As the process for the Housatonic River cleanup from southern Pittsfield to Connecticut ramps up, it can be said that if any one party to the cleanup is completely happy there must be something wrong with that process. There is no perfect solution, only one that does the most good while causing the least harm.

Curt Spalding, the New England Regional Administrator for the EPA, met with The Eagle’s editorial board meeting Monday in advance of Wednesday’s first public meeting on the Rest of the River cleanup plan unveiled two weeks ago. The $619 million plan met with criticism from General Electric, which regards it as overly ambitious, and environmental groups, which see it is not ambitious enough. Residents who live near the river worry about the consequences of the cleanup in their neighborhood.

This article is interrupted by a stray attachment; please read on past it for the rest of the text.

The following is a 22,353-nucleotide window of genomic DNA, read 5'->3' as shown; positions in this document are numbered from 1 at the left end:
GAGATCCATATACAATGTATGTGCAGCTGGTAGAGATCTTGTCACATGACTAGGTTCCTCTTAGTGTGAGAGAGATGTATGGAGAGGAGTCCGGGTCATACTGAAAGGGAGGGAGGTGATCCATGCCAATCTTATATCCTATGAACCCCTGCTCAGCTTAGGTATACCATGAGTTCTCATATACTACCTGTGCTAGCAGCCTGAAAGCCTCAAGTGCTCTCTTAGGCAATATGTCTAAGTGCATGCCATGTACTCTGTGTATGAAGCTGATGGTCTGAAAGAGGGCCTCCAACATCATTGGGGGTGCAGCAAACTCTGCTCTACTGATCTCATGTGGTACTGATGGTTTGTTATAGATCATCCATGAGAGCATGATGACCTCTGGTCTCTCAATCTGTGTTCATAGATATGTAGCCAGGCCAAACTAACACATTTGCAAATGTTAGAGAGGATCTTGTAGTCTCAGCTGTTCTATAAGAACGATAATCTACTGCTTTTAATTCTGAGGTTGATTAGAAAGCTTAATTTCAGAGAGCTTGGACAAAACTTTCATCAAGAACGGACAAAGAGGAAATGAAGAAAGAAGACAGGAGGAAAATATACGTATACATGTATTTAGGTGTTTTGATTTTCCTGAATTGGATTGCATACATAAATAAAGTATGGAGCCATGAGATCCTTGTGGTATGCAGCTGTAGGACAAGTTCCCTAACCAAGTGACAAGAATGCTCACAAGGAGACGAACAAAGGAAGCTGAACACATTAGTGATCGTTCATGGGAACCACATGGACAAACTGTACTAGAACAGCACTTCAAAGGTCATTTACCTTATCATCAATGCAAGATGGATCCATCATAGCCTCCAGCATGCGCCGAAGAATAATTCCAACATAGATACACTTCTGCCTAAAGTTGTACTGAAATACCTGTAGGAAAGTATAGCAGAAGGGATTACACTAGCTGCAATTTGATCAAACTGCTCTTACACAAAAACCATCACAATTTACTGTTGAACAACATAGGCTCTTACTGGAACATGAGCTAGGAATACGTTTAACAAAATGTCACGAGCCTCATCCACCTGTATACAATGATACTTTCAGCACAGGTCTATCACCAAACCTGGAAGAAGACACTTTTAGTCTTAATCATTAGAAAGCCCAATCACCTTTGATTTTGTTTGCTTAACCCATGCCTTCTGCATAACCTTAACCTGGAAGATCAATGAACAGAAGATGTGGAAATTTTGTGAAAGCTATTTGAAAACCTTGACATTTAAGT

Mr. Spalding indicated that changes to the plan could result from the public hearings and that technological advances that emerge during the lengthy cleanup process would be considered. Should GE decide to go to court to fight the cleanup plan for PCBs introduced into the river from the corporation’s Pittsfield plant the process would be lengthened considerably, but the EPA head urged everyone to "give GE a chance to show what they will do."

In putting the plan together, Mr. Spalding said the EPA sought to find a balanced solution to a complex problem, and said all parties involved "have to look at what their neighbors are saying." There are indeed competing interests here and no one should say that anyone’s interests are invalid or unworthy of consideration.

Mr. Spalding also asked that "at the end of the day, the civility level should remain where it is" at this point in the process. The civility level declined precipitously during the cleanup of the river and properties in Pittsfield, creating ill will that wasn’t constructive. Ideally, this can be avoided as the process moves forward.